Burpees and squats on dry land are one thing… but while standing on water? Welcome to the latest craze shaking up the fitness industry: Floatfit, a 30-minute high-intensity workout on water that tests balance and core stability.
Classes take place all over London and the UK, as well as in the Netherlands, Vienna and Hamburg, but I’ve come to London’s Haymarket Hotel for a pop-up class in its chic 17m swimming pool surrounded by Vegas-style gold furniture, a pewter bar and a fluorescent pink lighting scheme by artist Martin Richman.
I’ve been advised to wear gym gear that I don’t mind getting wet…
I slip into the pool and clamber onto my “aquabase”, a rigid surfboard-cum-exercise mat that floats on the water. It’s made from military-grade PVC (the same as is used for inflatable high-speed military boats, apparently) and feels indestructible. Good job, as I reckon I’m about to test it to its limits.
As our class of six stands on the mats, we wobble while we try to maintain our balance – some more successfully than others. Electro beats play in the background and instructor Elliott welcomes us warmly.
We begin with some gentle body twists, adjusting our balance to stay afloat. We’re told to shut our eyes so we feel the board more and focus better.
Gradually, stability and strength moves of increasing complexity are introduced. What should be a simple lunge or mountain-climber proves far more challenging than on dry land, as my muscles work hard to maintain my balance. But I manage to stay upright and hold the poses. Not so for many others – there’s one poor woman who is constantly falling in. Each of our boards are connected with bungee cords, and as one or two crash around, it’s a little like bumper cars. There’s a lot of laughing – but with a sense of camaraderie.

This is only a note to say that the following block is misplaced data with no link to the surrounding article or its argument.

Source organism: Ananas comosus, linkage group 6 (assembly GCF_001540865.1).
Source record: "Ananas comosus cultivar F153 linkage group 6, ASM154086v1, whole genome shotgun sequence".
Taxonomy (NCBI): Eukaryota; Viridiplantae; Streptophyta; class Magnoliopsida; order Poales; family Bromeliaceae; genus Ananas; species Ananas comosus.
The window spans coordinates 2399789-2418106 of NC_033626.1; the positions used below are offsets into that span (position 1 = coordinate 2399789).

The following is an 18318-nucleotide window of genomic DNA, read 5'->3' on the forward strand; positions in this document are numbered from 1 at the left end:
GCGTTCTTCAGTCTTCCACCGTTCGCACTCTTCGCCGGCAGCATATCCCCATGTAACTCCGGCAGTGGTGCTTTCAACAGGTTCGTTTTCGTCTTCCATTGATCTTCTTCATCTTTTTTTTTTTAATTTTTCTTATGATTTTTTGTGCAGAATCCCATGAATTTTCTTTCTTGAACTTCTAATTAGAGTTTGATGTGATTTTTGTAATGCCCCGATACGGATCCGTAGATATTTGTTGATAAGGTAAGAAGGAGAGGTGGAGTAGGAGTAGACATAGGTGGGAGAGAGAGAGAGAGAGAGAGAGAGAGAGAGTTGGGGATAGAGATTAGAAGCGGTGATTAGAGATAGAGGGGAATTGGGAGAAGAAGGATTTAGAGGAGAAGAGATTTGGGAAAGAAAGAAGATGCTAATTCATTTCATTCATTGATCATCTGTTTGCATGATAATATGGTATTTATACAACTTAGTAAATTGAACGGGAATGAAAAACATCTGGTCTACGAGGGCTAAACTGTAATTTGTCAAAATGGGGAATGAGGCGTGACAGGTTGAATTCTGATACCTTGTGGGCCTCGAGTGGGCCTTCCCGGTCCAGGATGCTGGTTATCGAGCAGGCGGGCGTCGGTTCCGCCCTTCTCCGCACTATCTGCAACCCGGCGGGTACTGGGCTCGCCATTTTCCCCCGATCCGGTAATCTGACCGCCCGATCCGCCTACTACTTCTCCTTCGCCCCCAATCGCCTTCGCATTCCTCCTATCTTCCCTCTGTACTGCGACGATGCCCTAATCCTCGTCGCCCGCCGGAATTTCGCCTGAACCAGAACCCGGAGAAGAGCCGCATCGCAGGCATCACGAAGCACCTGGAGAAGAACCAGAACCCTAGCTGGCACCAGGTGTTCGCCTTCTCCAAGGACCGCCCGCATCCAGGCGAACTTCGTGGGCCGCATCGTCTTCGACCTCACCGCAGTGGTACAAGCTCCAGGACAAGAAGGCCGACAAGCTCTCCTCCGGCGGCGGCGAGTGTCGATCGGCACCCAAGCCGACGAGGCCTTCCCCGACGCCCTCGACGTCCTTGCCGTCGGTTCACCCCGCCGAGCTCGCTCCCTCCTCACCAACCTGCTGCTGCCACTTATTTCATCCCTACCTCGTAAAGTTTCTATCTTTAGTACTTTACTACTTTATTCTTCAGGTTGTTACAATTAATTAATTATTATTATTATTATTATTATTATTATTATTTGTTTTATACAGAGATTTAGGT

My legs judder when I attempt the simplest of squats, but shifting my weight from one to the other helps – though it highlights weaknesses in my ability to balance… probably caused by a combination of past injuries, bad habits and muscle weakness: my left leg proves far more wobbly than my right.
It’s the 180-degree jump rotation that’s my undoing. I topple in, but when I surface I hear the reassuring splashing sound of my neighbour, who has incurred the same fate. I try to regain my composure while climbing onto the mat with as much elegance as I can muster.
After 20 minutes my face feels flushed and, despite the refreshing dunking, I’ve worked up quite a sweat. I push on through, gathering confidence and ability as the class progresses. At the end, rather than a traditional calming cool-down, in the spirit of team camaraderie, we're all encouraged to jump into the pool.
Post class, I treat myself to brunch in the Brumus Restaurant: crushed avocado on rye with grilled chorizo and poached eggs, washed down with a refreshing orange and carrot juice. I throw in a glass of prosecco. Today is Saturday, after all.
The Bottom Line
This fun, feelgood class left me in high spirits. Despite being only 30 minutes, it was a real challenge and my limbs ached from top to toe at the end – but in a way that made me feel like I’d had a seriously good workout, one that tested my balance, coordination… and sense of humour. (Though it’s also worth knowing that for those who can’t face the public humiliation of capsizing in front of a crowd, the boards themselves retail at £550.)